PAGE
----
Caught between her yearning and her fears, Lumo spends hours lying on her recovery bed, looking after an infant whose mother, Zawa, is a child herself (“You gave birth,” observes Lumo, “Now you are a woman”). She also watches other patients who are more mobile, who receive presents from home (one has an assortment of bras that inspires her roommates to ooh and ahh), and who eventually get on a bus to go back to their villages. “What do you feel when your friends leave the hospital and go back home?” asks the Pastor. “I keep hope,” she says, “that one day, even I will heal.”

Her hope is ever set against daily pain and regret. “I don’t feel that I owe thankfulness to anybody,” she says. “If I am healed, I will thank the Lord. If I am not, I will not thank him.” When the pastor asks whether she’s heard of the “sufferings of Jesus,” Lumo’s response is no-nonsense: “He died for our sins,” she recites, “But he is Jesus. I am just a human.” Lumo is most certainly that, resilient and apprehensive, desirous and levelheaded. When at last she receives her discharge ticket, she smiles broadly, even as she understands that her village, still under rebel occupation, remains unsafe. “When I return, I will go in the bush not in the village as before. If they know my village, my name, they will look for me and surely kill me.”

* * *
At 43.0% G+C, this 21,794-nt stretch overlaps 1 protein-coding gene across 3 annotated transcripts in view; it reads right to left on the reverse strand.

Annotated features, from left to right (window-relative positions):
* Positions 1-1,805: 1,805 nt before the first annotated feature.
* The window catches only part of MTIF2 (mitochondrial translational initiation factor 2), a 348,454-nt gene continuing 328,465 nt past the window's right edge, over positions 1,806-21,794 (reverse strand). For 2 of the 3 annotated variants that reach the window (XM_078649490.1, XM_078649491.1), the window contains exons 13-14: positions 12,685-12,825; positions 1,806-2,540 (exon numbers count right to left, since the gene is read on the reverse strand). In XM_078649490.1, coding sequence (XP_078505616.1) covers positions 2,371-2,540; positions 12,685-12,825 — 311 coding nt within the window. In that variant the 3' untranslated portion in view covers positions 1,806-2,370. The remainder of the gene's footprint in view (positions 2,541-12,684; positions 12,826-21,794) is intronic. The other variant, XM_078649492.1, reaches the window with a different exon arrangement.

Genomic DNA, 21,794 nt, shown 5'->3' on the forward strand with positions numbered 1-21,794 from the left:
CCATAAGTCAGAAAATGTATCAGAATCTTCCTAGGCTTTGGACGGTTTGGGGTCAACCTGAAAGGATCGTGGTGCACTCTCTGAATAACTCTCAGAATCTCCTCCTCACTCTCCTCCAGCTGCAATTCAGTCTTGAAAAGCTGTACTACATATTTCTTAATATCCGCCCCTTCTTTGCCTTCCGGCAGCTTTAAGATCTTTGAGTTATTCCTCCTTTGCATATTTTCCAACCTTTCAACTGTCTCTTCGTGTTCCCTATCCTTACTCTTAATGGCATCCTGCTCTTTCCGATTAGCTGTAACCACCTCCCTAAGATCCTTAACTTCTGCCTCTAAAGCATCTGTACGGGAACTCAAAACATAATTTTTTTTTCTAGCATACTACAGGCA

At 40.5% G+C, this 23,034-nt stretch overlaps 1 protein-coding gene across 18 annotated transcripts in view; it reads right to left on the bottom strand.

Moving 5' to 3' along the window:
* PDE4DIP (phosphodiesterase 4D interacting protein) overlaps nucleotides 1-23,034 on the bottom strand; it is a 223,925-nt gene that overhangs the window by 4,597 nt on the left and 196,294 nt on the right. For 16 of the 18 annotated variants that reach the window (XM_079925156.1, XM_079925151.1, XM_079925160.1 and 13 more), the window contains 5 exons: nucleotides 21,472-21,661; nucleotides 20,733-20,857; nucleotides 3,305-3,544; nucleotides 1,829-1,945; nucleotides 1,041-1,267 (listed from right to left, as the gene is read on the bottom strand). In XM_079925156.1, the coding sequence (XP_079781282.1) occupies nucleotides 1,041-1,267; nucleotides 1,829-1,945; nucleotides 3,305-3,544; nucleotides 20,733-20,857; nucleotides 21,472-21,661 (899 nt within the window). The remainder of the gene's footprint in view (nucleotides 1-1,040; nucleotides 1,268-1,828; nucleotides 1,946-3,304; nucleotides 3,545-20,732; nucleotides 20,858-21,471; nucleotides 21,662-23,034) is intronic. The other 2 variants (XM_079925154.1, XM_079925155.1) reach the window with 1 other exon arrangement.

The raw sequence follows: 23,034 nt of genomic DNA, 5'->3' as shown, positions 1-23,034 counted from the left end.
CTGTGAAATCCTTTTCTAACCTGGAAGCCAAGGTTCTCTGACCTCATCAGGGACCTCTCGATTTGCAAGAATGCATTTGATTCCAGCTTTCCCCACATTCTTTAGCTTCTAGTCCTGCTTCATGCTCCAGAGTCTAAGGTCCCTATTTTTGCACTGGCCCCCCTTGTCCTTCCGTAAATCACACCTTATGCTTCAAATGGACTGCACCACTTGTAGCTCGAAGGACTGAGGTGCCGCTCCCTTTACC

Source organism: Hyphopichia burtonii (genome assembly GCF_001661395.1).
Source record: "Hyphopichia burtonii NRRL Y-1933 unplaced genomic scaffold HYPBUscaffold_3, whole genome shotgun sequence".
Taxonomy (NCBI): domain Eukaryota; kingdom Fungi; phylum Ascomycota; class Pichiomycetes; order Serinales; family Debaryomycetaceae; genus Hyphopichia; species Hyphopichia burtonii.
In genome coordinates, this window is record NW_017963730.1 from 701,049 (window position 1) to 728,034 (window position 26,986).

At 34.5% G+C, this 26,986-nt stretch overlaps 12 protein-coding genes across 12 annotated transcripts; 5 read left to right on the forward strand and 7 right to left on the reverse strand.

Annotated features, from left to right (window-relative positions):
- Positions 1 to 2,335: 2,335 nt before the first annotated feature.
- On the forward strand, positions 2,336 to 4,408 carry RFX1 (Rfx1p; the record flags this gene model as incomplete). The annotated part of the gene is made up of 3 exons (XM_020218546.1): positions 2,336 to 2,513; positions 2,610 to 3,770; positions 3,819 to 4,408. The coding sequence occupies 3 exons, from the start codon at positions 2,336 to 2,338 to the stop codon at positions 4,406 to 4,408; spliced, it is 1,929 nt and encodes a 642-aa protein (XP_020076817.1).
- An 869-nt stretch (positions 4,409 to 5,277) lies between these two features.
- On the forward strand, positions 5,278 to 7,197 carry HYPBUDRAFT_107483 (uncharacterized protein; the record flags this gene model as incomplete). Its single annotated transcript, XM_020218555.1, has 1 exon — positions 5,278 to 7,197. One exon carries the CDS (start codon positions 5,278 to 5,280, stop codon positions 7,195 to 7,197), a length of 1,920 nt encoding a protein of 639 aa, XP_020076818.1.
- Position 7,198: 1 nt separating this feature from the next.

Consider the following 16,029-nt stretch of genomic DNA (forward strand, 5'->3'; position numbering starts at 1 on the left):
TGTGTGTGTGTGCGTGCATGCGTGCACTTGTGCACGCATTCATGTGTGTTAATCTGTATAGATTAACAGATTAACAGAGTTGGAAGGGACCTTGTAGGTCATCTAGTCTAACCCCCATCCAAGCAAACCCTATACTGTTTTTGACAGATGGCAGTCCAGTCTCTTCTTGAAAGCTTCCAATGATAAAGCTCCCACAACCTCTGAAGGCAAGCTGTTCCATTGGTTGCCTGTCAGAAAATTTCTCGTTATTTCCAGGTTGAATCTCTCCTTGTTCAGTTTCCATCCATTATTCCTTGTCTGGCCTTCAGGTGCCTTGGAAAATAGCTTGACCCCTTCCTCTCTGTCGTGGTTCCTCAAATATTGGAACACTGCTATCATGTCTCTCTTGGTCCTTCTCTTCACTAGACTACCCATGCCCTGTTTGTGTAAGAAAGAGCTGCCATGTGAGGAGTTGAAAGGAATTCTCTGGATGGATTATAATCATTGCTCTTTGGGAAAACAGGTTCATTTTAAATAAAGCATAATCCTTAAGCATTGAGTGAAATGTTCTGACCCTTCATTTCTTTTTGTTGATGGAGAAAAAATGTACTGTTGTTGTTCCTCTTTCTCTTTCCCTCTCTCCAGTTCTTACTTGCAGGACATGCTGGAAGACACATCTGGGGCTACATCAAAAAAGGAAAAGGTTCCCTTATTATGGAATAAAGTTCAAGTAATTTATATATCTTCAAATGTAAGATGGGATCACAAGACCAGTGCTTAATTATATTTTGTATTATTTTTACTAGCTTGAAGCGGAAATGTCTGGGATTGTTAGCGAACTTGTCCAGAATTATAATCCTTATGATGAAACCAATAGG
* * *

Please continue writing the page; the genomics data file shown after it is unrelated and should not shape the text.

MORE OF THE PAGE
A HEAL Africa counselor restates Lumo’s concern in broader terms: “How will this business end?” she asks. “What will happen to these women? Will they always live a life of being raped?” working with government and international agencies and especially with the media, she says, HEAL Africa hopes to “come up with strategies to end this kind of violence against women.” While that future is yet to be realized, Lumo boards the ambulance that will bring her home.

RATING 8 / 10